Elliott was elected leader of the party on Wednesday night and revealed in previous radio interviews that he has no interest in attending gaelic games.
However, Ringland, who contested East Belfast in May’s House of Commons election, said Elliott needed to reach out to the nationalist community in Northern Ireland.
“I would guarantee him that if there is an Ulster team in the All-Ireland final next year I will get him two tickets for that final,” the former Irish rugby international said.
“I want to hear him say in the next few days that if I get him those tickets that he will go to that match. Because I see people who are reaching out to the Unionist community, reaching out to try and build a shared society here and they need encouragement as well. They need to see and hear a unionism that wants to have a relationship with them.”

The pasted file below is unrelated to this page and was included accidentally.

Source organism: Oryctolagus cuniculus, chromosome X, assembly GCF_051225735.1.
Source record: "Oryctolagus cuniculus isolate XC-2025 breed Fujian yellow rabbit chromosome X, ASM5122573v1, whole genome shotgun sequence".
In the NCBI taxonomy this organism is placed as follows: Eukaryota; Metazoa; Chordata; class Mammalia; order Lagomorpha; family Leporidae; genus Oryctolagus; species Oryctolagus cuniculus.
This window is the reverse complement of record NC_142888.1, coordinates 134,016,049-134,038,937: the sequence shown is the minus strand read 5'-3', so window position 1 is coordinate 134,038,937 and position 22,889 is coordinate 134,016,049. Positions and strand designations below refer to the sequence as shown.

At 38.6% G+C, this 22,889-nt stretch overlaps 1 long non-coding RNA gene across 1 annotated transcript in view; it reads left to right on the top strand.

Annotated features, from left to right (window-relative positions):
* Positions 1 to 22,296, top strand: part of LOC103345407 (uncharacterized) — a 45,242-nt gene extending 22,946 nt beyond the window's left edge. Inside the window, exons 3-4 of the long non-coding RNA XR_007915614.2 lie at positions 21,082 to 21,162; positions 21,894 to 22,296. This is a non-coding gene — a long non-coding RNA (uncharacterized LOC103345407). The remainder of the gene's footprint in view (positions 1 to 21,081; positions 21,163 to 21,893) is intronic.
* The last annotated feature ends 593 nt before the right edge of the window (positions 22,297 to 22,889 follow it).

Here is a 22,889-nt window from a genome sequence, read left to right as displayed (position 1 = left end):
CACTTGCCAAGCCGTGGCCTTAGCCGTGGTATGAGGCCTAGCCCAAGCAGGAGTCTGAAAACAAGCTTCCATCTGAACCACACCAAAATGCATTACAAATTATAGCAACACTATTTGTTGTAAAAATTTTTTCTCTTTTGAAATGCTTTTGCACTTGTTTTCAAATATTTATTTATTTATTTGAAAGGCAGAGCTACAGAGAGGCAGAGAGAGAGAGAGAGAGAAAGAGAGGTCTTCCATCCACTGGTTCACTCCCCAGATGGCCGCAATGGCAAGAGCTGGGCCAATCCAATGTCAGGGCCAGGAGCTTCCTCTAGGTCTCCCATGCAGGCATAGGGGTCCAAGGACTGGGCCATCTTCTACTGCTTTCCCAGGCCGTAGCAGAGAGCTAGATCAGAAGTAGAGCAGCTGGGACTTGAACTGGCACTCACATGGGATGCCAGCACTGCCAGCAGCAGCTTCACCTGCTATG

Mr Ringland said if Mr Elliott does not make such a commitment then he would be “taking the party in a direction I’m (Ringland) not comfortable with”.
However, former Fermanagh/South Tyrone MP Ken Maginness, now Lord Drumglass, accused Mr Ringland of speaking “naively”.
Maginness said: “Tom Elliott has lived and worked and operated amongst his Catholic neighbours,” adding that Elliott did not want to go to games played on a Sunday because of his religious beliefs.
“He will not go to a match on a Sunday,” said Maginness. “Nor will I, and I’ve made it clear, and no-one has pilloried me for trying to maintain that aspect of Northern Ireland life that says Sunday’s a special day.”
He accused Mr Ringland of “saying to Tom ‘you cannot be, you cannot represent what you believe in and do the best for the community, from your own base’”.